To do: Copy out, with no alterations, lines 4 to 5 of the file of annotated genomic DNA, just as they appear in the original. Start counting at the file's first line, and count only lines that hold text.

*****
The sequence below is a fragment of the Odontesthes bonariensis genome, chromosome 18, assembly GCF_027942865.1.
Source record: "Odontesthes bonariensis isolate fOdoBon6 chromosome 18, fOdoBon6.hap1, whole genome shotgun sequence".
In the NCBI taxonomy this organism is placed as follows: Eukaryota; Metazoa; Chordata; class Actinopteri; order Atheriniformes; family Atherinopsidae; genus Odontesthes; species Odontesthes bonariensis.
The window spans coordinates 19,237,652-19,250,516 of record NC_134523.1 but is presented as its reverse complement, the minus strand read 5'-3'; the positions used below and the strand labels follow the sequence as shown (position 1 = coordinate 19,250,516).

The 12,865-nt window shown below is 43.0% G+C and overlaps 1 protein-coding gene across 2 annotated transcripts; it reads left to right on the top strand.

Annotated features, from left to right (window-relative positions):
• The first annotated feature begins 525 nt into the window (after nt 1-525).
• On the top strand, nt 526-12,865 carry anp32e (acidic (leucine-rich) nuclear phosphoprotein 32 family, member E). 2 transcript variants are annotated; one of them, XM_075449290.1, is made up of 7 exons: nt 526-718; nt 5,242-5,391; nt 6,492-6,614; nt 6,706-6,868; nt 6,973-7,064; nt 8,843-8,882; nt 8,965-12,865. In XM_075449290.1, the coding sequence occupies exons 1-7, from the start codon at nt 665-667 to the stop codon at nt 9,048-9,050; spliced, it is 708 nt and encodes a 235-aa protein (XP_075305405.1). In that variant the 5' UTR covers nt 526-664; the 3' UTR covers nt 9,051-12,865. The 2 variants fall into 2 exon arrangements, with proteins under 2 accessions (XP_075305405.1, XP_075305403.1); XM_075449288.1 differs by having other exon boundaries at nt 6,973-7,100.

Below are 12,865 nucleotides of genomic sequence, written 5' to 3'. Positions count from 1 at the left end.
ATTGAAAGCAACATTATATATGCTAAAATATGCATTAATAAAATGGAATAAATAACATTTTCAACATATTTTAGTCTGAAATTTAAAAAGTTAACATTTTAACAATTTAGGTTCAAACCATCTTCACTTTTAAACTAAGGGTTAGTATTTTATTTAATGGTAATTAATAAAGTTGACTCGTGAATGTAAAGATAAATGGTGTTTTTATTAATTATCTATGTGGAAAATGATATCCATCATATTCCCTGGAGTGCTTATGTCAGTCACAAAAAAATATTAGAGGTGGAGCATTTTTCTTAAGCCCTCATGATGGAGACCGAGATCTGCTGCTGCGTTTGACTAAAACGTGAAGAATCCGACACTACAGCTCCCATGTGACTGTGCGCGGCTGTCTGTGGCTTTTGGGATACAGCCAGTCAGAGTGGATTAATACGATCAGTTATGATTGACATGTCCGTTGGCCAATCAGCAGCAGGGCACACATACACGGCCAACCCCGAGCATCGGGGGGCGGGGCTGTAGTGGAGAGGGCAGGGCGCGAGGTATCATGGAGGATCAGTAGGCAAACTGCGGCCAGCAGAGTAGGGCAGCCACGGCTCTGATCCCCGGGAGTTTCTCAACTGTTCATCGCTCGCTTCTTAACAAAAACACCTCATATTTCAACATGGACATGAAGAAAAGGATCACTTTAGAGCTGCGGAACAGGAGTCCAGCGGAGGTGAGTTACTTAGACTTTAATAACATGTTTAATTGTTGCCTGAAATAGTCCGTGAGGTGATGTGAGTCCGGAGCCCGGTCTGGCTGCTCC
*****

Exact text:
The window spans coordinates 19,237,652-19,250,516 of record NC_134523.1 but is presented as its reverse complement, the minus strand read 5'-3'; the positions used below and the strand labels follow the sequence as shown (position 1 = coordinate 19,250,516).

The 12,865-nt window shown below is 43.0% G+C and overlaps 1 protein-coding gene across 2 annotated transcripts; it reads left to right on the top strand.